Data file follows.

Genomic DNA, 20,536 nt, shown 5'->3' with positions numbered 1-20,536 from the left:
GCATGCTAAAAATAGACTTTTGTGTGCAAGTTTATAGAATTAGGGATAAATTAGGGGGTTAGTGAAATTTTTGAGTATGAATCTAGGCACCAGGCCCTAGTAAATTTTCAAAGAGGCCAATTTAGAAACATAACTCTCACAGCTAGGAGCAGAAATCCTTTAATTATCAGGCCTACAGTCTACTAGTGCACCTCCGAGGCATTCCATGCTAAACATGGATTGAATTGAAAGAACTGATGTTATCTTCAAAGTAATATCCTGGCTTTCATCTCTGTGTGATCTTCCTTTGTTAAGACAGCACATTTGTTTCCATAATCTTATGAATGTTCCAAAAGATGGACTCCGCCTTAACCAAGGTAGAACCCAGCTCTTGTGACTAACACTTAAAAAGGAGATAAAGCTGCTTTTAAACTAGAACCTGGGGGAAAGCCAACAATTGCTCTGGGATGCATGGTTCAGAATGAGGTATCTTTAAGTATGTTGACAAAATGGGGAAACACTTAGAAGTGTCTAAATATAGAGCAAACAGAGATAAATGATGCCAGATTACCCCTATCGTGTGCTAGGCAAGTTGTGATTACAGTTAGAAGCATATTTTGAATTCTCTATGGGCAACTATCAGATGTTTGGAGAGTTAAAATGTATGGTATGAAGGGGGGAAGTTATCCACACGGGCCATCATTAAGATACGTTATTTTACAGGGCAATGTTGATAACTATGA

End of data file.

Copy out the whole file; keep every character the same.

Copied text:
Genomic DNA, 20,536 nt, shown 5'->3' with positions numbered 1-20,536 from the left:
GCATGCTAAAAATAGACTTTTGTGTGCAAGTTTATAGAATTAGGGATAAATTAGGGGGTTAGTGAAATTTTTGAGTATGAATCTAGGCACCAGGCCCTAGTAAATTTTCAAAGAGGCCAATTTAGAAACATAACTCTCACAGCTAGGAGCAGAAATCCTTTAATTATCAGGCCTACAGTCTACTAGTGCACCTCCGAGGCATTCCATGCTAAACATGGATTGAATTGAAAGAACTGATGTTATCTTCAAAGTAATATCCTGGCTTTCATCTCTGTGTGATCTTCCTTTGTTAAGACAGCACATTTGTTTCCATAATCTTATGAATGTTCCAAAAGATGGACTCCGCCTTAACCAAGGTAGAACCCAGCTCTTGTGACTAACACTTAAAAAGGAGATAAAGCTGCTTTTAAACTAGAACCTGGGGGAAAGCCAACAATTGCTCTGGGATGCATGGTTCAGAATGAGGTATCTTTAAGTATGTTGACAAAATGGGGAAACACTTAGAAGTGTCTAAATATAGAGCAAACAGAGATAAATGATGCCAGATTACCCCTATCGTGTGCTAGGCAAGTTGTGATTACAGTTAGAAGCATATTTTGAATTCTCTATGGGCAACTATCAGATGTTTGGAGAGTTAAAATGTATGGTATGAAGGGGGGAAGTTATCCACACGGGCCATCATTAAGATACGTTATTTTACAGGGCAATGTTGATAACTATGA